As you know, self-published/indie authors have to do it all, from editing to cover design to marketing and more. Self-Published Saturday is my attempt to help a little bit with the marketing side of things for self-published/indie authors. This post features a book I reviewed for the November issue of Historical Novels Review (HNR), the magazine of the Historical Novel Society. Below is my 5-star review. HNR must have agreed with me because they made this book an editor’s choice.
The Hanoverian Army, having won the Battle of Culloden in 1746, storms the northeastern Scottish Highlands, intent on crushing its clans. Seven-year-old Duncan hides while his family is burned to death. In 1747, five-year-old Rowena loses her mother, who dies in childbirth. Duncan is taken in by a priest, and then is passed to Rowena’s father, who teaches him the art of smuggling whisky. Rowena soon befriends Morna, the green woman, who eventually passes on to her the healing skills of the natural world. Years later, Hugh McBeath, a ruthless exciseman who has arrived to end the whisky smuggling in the area, is captivated by Rowena’s beauty. Although he thinks she is a witch, he wants her for his wife. Duncan, meanwhile, is the best smuggler in the glen, but feels he can never be worthy of the lovely and gifted Rowena.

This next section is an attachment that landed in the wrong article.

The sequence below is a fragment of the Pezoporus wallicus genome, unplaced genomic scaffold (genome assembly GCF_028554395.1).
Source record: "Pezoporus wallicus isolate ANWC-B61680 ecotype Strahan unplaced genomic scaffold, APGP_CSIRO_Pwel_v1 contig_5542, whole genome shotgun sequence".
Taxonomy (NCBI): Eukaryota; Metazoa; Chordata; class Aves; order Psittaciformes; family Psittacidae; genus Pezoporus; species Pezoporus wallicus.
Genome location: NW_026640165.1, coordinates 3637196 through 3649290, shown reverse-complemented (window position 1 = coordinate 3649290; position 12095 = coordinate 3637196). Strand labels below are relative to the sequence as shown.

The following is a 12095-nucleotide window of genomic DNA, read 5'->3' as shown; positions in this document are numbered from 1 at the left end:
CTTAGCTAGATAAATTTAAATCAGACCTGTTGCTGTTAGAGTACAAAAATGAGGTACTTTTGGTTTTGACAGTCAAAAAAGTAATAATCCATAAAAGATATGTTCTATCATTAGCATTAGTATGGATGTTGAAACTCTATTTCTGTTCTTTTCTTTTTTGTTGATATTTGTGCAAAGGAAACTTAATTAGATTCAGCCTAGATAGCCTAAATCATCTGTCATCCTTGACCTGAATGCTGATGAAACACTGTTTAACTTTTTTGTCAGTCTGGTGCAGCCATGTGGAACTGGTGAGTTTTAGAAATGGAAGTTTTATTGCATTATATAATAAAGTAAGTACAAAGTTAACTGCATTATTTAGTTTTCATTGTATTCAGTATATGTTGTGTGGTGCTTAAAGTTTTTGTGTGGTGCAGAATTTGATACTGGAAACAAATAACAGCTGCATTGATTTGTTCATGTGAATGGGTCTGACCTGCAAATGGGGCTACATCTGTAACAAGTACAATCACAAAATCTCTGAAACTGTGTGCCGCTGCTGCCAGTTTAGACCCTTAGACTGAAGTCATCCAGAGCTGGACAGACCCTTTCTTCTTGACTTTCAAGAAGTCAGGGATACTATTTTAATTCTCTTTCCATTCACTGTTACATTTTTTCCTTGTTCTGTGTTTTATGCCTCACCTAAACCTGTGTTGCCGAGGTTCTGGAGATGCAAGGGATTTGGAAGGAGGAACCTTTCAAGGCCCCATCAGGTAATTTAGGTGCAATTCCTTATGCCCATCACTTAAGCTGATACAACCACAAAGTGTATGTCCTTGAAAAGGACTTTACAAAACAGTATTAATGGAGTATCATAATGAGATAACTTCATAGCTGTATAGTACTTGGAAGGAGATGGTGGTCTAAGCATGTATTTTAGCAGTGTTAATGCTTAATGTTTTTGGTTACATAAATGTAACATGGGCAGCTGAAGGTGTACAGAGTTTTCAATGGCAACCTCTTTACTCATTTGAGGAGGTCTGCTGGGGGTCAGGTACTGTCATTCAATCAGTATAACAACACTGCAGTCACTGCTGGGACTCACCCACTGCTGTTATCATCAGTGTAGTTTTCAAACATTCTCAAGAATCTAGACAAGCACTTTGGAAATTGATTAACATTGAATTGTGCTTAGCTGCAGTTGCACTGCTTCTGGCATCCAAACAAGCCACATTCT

Beautiful and breathtaking, this Scottish historical novel transports you to the sweeping beauty of the Highlands. The dialect is perfect for the period, and the lush descriptions of the scenery take the reader straight to the moss-covered mountains of Scotland. The story is alive with folklore as we learn of “wild places” and “faeryhills.” Because she is learning the art of healing and is sensitive to “the trees and their spirits,” Rowena is often thought of as a witch in a time when witches were tried and killed. The whisky-smuggling culture of the Highlands, and the reason for it, is also explored. Full of deception, treachery, love, folklore, and kinship, Under a Gravid Sky is a heartrending but passionate saga set in a tough and sometimes heartless time.
I received a free copy of this book via Historical Novels Review Magazine. My review is voluntary and my opinions are my own.
ABOUT THE AUTHOR
Angela MacRae Shanks was born in Garmouth, a village near the mouth of the River Spey in northeast Scotland, and still lives near here. Her mother was born in Strathavon, a real place, and this remote glen is very dear to her heart. Here she first heard tales of the dramatic history of the area, its people and their struggles, and became fascinated by it.
Growing up in Moray, a beautiful part of Scotland known as ‘malt whisky country’, an interest in the area’s illicit past grew, particularly the smuggling of whisky and the reasons behind it. Her fascination with the natural world and the folklore of the Highlands, combined with her training in natural therapies spawned a need to weave herbal lore into her tales. Those who healed using plants and the wisdom of nature, usually women, were often condemned as witches – she felt the need to explore this injustice. And so The Strathavon Saga was born.
Link to Book 2: The Blood and the Barley
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Two Reminders before you go:
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